As the weakened bees die off, the colony dwindles to the point where they don't have the numbers to stay warm. They often die on open honey. It doesn't take long. Most mite-killed hives don't make it to spring.

George-
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rusty
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« Reply #17 on: February 22, 2006, 11:31:20 AM »

Quote
And, Rusty, what were your Varroa levels like on the colonies you lost?


Hi,
I Treated with Bayvarol in the Autumn, and haven't been in to the hives since removing the strips, it's been too wet and cold. I have had a spring clean in the apiary and cleared away the dead bees so it is too late now to check again for mites,  although I  didn't notice any thing suspicious. I am tending to put it down to a serious wasp attack during a mild late autumn, late-ish swarms and too mild a winter causing bees to eat rather than sleep. However I may be, and probably am,  totally wrong and i am not saying I don't have a single Varroa mite, just not in those quantities, I HOPE!

I find it all pretty heartbreaking, as if I have a strange emotional attachment to my bees, weird I know, or  are you all like that???

Someone suggested I use oxalic acid, in the hives in late summer, to fight Varroa, but I am really scared of residues in the honey, (nothing but clean smoke and Bayvarol strips go into my hives). What do you think folks, is it a good idea, does it work, and is it safe to use.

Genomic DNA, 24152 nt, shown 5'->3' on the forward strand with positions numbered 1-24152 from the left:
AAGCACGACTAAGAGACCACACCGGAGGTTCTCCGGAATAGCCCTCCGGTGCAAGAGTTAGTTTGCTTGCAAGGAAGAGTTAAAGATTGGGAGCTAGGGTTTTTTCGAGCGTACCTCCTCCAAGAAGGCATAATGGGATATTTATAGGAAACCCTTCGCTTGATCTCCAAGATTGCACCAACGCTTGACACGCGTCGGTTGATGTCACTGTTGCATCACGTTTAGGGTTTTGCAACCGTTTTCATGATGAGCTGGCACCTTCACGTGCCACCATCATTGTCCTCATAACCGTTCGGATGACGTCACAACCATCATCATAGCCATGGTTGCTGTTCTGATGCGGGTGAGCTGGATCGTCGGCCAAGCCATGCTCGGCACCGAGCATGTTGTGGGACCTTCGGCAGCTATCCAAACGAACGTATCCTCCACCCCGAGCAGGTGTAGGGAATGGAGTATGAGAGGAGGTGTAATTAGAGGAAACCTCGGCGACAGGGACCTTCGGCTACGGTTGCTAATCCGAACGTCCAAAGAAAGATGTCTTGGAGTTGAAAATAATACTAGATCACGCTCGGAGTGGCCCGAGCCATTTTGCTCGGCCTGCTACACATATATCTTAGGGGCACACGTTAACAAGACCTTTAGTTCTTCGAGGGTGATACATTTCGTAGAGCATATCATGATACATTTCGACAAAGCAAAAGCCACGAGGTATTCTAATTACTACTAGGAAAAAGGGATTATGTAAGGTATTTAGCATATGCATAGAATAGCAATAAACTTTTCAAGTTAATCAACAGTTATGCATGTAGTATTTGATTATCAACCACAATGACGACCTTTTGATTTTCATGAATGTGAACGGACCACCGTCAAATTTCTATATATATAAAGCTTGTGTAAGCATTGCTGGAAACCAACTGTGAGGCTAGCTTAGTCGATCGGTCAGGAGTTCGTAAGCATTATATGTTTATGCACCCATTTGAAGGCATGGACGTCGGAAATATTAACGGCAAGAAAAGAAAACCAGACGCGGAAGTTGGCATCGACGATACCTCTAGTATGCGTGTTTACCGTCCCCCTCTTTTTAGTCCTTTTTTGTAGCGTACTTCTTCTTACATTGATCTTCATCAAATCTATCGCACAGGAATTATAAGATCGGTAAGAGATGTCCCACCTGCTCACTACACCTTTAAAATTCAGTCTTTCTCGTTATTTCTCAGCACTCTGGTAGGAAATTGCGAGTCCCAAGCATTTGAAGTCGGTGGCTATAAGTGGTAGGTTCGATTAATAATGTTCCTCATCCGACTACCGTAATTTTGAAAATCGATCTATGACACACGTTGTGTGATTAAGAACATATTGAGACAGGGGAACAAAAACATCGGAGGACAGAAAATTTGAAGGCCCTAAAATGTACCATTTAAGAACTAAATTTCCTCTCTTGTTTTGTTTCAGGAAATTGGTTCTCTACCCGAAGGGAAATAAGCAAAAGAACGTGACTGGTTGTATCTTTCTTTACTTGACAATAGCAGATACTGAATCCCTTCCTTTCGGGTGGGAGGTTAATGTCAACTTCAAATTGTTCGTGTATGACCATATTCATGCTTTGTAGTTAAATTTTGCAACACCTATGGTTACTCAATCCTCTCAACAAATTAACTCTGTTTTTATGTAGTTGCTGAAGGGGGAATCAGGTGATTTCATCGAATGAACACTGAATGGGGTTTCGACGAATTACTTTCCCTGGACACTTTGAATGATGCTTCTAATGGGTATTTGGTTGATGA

Rusty
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Michael Bush
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« Reply #18 on: February 22, 2006, 08:01:45 PM »

>Someone suggested I use oxalic acid, in the hives in late summer, to fight Varroa, but I am really scared of residues in the honey, (nothing but clean smoke and Bayvarol strips go into my hives). What do you think folks, is it a good idea, does it work, and is it safe to use.

There is already oxalic acid in all honey.  There is oxalic acid in rhubard (it's what makes it tart).  There is no Bayvoral (I beleive it's the same as Apistan here, which is fluvalenate) in honey naturally.  I would use the oxalic before I would use fluvalenate.  Last time I used fluvalenate it didn't kill the mites at all and the bees perished.  The mites have built resistance.  That would be my first suspicion.

But then I vaporized oxalic when I used it.
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Michael Bush
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rusty
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« Reply #19 on: February 23, 2006, 04:13:28 AM »

Thanks Michael,

I am kicking myself this morning, wishing I had taken the advice, and am going to visit Thornes Beekeeping Supplies to see what they can offer, Apigaurd may help but only a little. Fingers crosed!

I thought it was just that my bees had starved, over the winter it happened in all the late swarms??but when I found more colonies I started to really panic!!



Rusty